Building Extension Modules#
Setuptools can build C/C++ extension modules. The keyword argument
setup() should be a list of instances of the
For example, let’s consider a simple project with only one extension module:
<project_folder> ├── pyproject.toml └── foo.c
and all project metadata configuration in the
# pyproject.toml [build-system] requires = ["setuptools"] build-backend = "setuptools.build_meta" [project] name = "mylib-foo" # as it would appear on PyPI version = "0.42"
To instruct setuptools to compile the
foo.c file into the extension module
mylib.foo, we need to add a
setup.py file similar to the following:
from setuptools import Extension, setup setup( ext_modules=[ Extension( name="mylib.foo", # as it would be imported # may include packages/namespaces separated by `.` sources=["foo.c"], # all sources are compiled into a single binary file ), ] )
If you plan to distribute a package that uses extensions across multiple platforms, cibuildwheel can also be helpful.
All files used to compile your extension need to be available on the system when building the package, so please make sure to include some documentation on how developers interested in building your package from source can obtain operating system level dependencies (e.g. compilers and external binary libraries/artifacts).
You will also need to make sure that all auxiliary files that are contained inside your project (e.g. C headers authored by you or your team) are configured to be included in your sdist. Please have a look on our section on Controlling files in the distribution.
Distributing Extensions compiled with Cython#
If Cython is present, then
setuptools will use it to build the
setuptools will try to find and compile the equivalent
.pyx). These files can be generated using the
cython command line tool.
You can ensure that Cython is always automatically installed into the build
environment by including it as a build dependency in
[build-system] requires = [..., "cython"]
Alternatively, you can include the
.c code that is pre-compiled by Cython
into your source distribution, alongside the original
.pyx files (this
might save a few seconds when building from an
To improve version compatibility, you probably also want to include current
.c files in your revision control system, and rebuild them whenever
you check changes in for the
.pyx source files.
This will ensure that people tracking your project will be able to build it
without installing Cython, and that there will be no variation due to small
differences in the generate C files.
Please checkout our docs on Controlling files in the distribution for
Extension API Reference#
- class setuptools.Extension(name, sources, *args, **kw)#
Describes a single extension module.
This means that all source files will be compiled into a single binary file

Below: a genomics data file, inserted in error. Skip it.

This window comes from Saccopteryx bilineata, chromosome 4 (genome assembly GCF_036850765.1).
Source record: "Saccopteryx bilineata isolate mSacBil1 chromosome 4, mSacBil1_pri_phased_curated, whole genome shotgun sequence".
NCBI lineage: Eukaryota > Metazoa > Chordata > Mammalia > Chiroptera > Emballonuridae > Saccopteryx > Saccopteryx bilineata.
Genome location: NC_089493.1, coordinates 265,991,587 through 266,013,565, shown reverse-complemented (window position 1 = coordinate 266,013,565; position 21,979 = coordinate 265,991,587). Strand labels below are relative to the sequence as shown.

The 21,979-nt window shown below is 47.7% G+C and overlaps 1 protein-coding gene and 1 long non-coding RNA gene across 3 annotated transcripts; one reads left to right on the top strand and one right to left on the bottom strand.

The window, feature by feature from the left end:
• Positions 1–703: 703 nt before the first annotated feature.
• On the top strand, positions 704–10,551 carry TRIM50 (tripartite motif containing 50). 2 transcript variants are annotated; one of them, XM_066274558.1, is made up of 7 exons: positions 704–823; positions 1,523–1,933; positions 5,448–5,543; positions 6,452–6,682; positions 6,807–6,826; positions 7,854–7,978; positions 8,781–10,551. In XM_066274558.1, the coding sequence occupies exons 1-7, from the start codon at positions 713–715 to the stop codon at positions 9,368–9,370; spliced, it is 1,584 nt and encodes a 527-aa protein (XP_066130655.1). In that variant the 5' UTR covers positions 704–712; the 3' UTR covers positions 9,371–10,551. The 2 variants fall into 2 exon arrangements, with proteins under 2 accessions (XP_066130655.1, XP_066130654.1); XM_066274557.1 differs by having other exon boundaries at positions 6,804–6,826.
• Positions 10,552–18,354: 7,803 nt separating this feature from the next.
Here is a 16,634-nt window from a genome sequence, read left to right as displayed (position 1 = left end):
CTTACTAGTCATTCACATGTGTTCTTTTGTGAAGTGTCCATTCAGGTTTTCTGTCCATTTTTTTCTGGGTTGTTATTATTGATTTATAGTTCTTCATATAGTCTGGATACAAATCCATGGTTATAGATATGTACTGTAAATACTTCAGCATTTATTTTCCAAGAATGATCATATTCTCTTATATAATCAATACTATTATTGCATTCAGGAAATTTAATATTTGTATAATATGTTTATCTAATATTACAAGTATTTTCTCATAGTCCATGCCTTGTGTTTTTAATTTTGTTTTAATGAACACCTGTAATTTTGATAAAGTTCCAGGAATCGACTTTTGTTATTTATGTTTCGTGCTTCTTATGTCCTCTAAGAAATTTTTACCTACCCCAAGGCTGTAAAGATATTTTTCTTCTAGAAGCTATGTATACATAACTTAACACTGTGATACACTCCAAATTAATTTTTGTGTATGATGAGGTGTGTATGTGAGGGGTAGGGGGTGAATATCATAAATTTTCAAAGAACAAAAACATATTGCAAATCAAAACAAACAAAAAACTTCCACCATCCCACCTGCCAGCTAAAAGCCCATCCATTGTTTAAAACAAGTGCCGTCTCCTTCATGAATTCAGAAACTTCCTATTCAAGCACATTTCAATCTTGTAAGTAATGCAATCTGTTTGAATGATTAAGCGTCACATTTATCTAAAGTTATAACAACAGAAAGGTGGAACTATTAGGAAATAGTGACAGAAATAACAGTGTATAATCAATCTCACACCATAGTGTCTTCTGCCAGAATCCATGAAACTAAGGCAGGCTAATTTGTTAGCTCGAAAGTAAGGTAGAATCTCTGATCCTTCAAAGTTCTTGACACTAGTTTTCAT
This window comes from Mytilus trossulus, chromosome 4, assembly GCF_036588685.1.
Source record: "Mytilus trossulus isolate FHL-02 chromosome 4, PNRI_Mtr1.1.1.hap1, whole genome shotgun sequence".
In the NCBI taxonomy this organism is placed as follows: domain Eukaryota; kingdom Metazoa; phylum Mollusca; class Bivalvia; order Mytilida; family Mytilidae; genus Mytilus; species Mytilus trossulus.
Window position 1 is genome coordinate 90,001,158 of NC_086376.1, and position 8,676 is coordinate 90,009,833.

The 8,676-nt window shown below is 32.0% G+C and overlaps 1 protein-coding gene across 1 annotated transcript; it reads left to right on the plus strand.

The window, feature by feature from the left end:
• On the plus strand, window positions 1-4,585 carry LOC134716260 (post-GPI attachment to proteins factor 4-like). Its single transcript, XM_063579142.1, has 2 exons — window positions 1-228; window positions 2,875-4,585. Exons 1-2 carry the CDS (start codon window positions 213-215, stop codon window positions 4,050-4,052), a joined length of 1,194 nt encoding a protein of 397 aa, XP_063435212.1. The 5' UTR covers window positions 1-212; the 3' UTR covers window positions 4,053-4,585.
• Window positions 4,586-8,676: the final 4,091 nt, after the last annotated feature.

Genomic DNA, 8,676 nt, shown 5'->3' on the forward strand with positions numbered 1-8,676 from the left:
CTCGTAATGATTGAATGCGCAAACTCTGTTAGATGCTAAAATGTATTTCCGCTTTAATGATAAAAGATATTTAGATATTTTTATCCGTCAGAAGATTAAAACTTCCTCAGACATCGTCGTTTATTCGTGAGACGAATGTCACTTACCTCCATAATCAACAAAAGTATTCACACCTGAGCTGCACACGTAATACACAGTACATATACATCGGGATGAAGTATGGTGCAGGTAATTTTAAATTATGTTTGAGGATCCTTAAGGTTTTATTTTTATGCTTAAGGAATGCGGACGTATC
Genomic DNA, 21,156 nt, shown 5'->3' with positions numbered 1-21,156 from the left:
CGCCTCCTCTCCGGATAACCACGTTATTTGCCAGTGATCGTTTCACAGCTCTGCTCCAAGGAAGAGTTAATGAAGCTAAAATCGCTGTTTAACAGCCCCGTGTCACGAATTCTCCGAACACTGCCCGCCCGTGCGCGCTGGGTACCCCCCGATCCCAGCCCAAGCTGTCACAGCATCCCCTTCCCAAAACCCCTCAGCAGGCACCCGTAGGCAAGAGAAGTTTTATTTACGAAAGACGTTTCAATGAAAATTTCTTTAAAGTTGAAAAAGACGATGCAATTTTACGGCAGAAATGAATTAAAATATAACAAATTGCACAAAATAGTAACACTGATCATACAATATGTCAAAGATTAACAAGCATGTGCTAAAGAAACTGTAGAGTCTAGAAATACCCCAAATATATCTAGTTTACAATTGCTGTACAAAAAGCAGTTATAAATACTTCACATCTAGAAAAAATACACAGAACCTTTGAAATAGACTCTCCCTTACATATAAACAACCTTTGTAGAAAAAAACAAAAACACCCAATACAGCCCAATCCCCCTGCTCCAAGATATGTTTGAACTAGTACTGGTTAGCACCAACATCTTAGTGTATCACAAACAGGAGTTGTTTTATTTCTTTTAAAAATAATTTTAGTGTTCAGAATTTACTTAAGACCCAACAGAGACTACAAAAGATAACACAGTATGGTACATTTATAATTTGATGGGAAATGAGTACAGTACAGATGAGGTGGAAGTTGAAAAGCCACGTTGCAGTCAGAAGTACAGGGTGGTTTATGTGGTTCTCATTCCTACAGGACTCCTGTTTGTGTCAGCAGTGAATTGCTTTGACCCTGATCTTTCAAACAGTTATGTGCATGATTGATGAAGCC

<module path>derived from
<suffix>defined by one of the values in
In the case
.pyxfiles are passed as
Cythonis not installed in the build environment,
setuptoolsmay also try to look for the equivalent
name (str) – the full name of the extension, including any packages – ie. not a filename or pathname, but Python dotted name
sources (list[str]) – list of source filenames, relative to the distribution root (where the setup script lives), in Unix form (slash-separated) for portability. Source files may be C, C++, SWIG (.i), platform-specific resource files, or whatever else is recognized by the “build_ext” command as source for a Python extension.
define_macros (list[tuple[str, str|None]]) – list of macros to define; each macro is defined using a 2-tuple: the first item corresponding to the name of the macro and the second item either a string with its value or None to define it without a particular value (equivalent of “#define FOO” in source or -DFOO on Unix C compiler command line)
extra_compile_args (list[str]) – any extra platform- and compiler-specific information to use when compiling the source files in ‘sources’. For platforms and compilers where “command line” makes sense, this is typically a list of command-line arguments, but for other platforms it could be anything.
extra_link_args (list[str]) – any extra platform- and compiler-specific information to use when linking object files together to create the extension (or to create a new static Python interpreter). Similar interpretation as for ‘extra_compile_args’.
export_symbols (list[str]) – list of symbols to be exported from a shared extension. Not used on all platforms, and not generally necessary for Python extensions, which typically export exactly one symbol: “init” + extension_name.
language (str) – extension language (i.e. “c”, “c++”, “objc”). Will be detected from the source extensions if not provided.
optional (bool) – specifies that a build failure in the extension should not abort the build process, but simply not install the failing extension.